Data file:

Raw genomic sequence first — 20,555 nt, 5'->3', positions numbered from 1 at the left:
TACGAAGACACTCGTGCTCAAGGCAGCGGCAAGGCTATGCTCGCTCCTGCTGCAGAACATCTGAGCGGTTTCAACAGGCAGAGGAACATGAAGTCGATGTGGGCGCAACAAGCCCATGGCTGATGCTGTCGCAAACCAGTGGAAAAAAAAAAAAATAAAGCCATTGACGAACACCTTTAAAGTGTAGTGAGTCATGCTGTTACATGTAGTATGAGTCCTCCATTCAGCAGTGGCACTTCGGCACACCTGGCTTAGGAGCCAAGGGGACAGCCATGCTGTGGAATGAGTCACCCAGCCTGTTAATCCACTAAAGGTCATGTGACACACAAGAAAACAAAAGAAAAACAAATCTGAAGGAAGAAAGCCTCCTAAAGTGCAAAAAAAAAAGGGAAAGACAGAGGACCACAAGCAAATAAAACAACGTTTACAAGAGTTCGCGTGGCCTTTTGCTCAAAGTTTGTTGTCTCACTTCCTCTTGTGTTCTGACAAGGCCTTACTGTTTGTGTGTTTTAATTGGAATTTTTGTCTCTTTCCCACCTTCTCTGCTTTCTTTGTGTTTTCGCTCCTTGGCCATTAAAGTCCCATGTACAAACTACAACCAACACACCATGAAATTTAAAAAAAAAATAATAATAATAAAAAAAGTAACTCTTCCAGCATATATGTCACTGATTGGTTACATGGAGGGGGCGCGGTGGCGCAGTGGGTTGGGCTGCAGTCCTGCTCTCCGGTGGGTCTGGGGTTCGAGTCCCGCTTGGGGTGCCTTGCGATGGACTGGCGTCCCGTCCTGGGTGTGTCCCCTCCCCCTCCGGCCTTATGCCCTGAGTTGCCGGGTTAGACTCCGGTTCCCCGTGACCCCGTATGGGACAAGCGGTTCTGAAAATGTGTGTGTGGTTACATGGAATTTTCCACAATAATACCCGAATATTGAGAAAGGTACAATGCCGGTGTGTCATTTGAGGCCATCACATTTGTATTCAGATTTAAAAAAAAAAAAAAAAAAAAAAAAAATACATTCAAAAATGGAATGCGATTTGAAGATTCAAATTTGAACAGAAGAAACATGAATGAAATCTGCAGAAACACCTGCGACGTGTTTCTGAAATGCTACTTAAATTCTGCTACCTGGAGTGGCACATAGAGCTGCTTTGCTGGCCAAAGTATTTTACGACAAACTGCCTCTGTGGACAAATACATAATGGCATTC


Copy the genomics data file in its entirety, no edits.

Raw genomic sequence first — 20,555 nt, 5'->3', positions numbered from 1 at the left:
TACGAAGACACTCGTGCTCAAGGCAGCGGCAAGGCTATGCTCGCTCCTGCTGCAGAACATCTGAGCGGTTTCAACAGGCAGAGGAACATGAAGTCGATGTGGGCGCAACAAGCCCATGGCTGATGCTGTCGCAAACCAGTGGAAAAAAAAAAAAATAAAGCCATTGACGAACACCTTTAAAGTGTAGTGAGTCATGCTGTTACATGTAGTATGAGTCCTCCATTCAGCAGTGGCACTTCGGCACACCTGGCTTAGGAGCCAAGGGGACAGCCATGCTGTGGAATGAGTCACCCAGCCTGTTAATCCACTAAAGGTCATGTGACACACAAGAAAACAAAAGAAAAACAAATCTGAAGGAAGAAAGCCTCCTAAAGTGCAAAAAAAAAAGGGAAAGACAGAGGACCACAAGCAAATAAAACAACGTTTACAAGAGTTCGCGTGGCCTTTTGCTCAAAGTTTGTTGTCTCACTTCCTCTTGTGTTCTGACAAGGCCTTACTGTTTGTGTGTTTTAATTGGAATTTTTGTCTCTTTCCCACCTTCTCTGCTTTCTTTGTGTTTTCGCTCCTTGGCCATTAAAGTCCCATGTACAAACTACAACCAACACACCATGAAATTTAAAAAAAAAATAATAATAATAAAAAAAGTAACTCTTCCAGCATATATGTCACTGATTGGTTACATGGAGGGGGCGCGGTGGCGCAGTGGGTTGGGCTGCAGTCCTGCTCTCCGGTGGGTCTGGGGTTCGAGTCCCGCTTGGGGTGCCTTGCGATGGACTGGCGTCCCGTCCTGGGTGTGTCCCCTCCCCCTCCGGCCTTATGCCCTGAGTTGCCGGGTTAGACTCCGGTTCCCCGTGACCCCGTATGGGACAAGCGGTTCTGAAAATGTGTGTGTGGTTACATGGAATTTTCCACAATAATACCCGAATATTGAGAAAGGTACAATGCCGGTGTGTCATTTGAGGCCATCACATTTGTATTCAGATTTAAAAAAAAAAAAAAAAAAAAAAAAAATACATTCAAAAATGGAATGCGATTTGAAGATTCAAATTTGAACAGAAGAAACATGAATGAAATCTGCAGAAACACCTGCGACGTGTTTCTGAAATGCTACTTAAATTCTGCTACCTGGAGTGGCACATAGAGCTGCTTTGCTGGCCAAAGTATTTTACGACAAACTGCCTCTGTGGACAAATACATAATGGCATTC